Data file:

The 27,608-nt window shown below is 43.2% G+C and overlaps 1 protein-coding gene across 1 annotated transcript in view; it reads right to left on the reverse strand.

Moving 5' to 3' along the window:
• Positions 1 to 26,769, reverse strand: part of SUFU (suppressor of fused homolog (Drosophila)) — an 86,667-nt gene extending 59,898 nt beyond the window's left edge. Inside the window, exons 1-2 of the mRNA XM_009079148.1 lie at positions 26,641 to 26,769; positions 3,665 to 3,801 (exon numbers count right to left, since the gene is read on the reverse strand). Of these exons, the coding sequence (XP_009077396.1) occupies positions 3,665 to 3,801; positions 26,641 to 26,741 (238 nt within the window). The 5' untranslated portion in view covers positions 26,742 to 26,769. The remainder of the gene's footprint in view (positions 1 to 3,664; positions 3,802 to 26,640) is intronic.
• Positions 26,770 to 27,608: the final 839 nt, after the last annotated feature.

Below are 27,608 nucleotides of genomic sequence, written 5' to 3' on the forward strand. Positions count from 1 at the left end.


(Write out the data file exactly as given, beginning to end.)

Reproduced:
The 27,608-nt window shown below is 43.2% G+C and overlaps 1 protein-coding gene across 1 annotated transcript in view; it reads right to left on the reverse strand.

Moving 5' to 3' along the window:
• Positions 1 to 26,769, reverse strand: part of SUFU (suppressor of fused homolog (Drosophila)) — an 86,667-nt gene extending 59,898 nt beyond the window's left edge. Inside the window, exons 1-2 of the mRNA XM_009079148.1 lie at positions 26,641 to 26,769; positions 3,665 to 3,801 (exon numbers count right to left, since the gene is read on the reverse strand). Of these exons, the coding sequence (XP_009077396.1) occupies positions 3,665 to 3,801; positions 26,641 to 26,741 (238 nt within the window). The 5' untranslated portion in view covers positions 26,742 to 26,769. The remainder of the gene's footprint in view (positions 1 to 3,664; positions 3,802 to 26,640) is intronic.
• Positions 26,770 to 27,608: the final 839 nt, after the last annotated feature.

Below are 27,608 nucleotides of genomic sequence, written 5' to 3' on the forward strand. Positions count from 1 at the left end.